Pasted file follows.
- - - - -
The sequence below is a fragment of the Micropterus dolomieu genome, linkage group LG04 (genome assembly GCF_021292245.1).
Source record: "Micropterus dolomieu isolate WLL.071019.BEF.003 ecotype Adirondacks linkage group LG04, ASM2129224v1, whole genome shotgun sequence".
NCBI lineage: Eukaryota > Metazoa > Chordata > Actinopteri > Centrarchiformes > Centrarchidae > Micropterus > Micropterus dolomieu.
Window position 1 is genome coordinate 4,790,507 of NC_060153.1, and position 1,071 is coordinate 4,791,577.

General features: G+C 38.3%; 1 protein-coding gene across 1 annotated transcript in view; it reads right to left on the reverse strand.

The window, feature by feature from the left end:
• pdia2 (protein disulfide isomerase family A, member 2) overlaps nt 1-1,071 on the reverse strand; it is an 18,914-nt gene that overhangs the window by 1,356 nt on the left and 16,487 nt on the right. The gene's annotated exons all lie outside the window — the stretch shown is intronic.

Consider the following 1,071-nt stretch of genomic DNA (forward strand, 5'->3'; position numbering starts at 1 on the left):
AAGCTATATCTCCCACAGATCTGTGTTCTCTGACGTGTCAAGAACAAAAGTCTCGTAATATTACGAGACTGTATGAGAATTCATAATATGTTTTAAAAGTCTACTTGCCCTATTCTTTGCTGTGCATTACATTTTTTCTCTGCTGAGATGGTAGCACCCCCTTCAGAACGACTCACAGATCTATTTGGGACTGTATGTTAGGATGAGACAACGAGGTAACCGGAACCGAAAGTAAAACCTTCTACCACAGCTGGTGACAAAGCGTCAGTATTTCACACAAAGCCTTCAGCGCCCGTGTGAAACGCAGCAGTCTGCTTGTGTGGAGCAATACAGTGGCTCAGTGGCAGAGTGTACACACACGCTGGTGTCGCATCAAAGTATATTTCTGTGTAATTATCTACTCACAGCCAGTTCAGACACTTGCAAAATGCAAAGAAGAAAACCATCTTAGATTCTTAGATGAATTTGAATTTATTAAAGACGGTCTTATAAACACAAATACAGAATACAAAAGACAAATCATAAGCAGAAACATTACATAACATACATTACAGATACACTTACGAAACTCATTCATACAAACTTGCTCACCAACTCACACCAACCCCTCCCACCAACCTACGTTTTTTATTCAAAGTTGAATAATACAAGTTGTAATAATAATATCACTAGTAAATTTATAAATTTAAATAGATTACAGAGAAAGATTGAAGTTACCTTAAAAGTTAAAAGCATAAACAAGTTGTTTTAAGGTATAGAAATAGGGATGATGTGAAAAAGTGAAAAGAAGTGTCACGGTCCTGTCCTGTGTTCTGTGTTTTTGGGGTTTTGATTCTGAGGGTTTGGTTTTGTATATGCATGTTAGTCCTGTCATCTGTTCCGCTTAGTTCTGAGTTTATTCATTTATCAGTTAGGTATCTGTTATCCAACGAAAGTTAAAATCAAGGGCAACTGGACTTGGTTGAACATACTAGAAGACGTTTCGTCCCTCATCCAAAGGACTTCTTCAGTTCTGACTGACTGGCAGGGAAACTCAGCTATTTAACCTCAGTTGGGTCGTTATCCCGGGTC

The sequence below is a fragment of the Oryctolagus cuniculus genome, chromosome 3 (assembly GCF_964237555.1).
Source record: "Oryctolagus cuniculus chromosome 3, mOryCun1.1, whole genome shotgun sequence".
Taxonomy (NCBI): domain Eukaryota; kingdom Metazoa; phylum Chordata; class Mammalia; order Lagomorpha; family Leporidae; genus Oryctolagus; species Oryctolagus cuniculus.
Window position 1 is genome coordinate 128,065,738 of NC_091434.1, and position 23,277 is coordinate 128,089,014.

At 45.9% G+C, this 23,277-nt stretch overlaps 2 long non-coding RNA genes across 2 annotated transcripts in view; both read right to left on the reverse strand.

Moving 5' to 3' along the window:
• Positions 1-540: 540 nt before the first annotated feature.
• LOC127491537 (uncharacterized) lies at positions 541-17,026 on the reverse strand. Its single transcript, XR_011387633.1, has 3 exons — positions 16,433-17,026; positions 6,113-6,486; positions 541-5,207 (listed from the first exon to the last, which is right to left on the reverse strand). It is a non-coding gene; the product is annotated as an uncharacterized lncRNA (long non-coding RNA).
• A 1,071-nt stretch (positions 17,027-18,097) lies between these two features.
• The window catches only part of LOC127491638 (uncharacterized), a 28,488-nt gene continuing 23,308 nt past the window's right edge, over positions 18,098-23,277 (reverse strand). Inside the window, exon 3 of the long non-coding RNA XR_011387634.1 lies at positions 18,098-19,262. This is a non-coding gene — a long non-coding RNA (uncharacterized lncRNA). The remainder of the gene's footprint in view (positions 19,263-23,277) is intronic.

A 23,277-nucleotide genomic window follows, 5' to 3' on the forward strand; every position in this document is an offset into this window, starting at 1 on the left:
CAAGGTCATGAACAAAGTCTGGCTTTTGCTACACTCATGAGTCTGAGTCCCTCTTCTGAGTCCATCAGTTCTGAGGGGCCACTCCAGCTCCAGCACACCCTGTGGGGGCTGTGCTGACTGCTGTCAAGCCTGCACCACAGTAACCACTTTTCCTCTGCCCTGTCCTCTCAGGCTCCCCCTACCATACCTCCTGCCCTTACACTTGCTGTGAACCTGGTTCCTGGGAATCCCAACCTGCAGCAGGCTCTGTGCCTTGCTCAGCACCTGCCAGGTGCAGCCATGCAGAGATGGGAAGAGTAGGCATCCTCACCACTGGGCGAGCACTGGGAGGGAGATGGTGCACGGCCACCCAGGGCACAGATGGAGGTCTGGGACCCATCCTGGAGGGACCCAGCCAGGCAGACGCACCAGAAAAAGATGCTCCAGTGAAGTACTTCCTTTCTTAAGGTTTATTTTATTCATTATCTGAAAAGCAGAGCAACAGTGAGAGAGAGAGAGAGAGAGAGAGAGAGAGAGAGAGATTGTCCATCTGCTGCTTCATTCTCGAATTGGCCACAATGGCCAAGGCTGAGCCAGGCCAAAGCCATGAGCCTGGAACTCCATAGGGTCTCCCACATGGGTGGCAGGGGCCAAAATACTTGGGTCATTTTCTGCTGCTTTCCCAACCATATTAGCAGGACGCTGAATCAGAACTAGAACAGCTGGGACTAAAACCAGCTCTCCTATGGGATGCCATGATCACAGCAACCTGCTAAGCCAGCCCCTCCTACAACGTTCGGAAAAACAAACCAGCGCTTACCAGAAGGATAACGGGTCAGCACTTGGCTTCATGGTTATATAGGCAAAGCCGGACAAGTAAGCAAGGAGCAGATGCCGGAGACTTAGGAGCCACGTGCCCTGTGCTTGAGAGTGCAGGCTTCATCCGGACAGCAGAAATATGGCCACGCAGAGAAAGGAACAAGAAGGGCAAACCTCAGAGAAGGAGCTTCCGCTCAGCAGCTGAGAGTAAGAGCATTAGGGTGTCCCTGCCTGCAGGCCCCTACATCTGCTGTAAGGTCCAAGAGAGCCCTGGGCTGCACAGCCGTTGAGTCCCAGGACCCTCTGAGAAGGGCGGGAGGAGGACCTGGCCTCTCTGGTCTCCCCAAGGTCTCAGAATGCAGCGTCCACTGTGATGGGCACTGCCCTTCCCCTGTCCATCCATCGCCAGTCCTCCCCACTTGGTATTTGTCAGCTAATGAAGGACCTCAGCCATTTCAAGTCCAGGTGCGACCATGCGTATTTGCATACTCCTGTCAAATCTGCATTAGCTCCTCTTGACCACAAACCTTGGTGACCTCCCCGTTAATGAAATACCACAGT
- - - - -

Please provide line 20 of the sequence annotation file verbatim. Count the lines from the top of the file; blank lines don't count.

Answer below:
A 23,277-nucleotide genomic window follows, 5' to 3' on the forward strand; every position in this document is an offset into this window, starting at 1 on the left: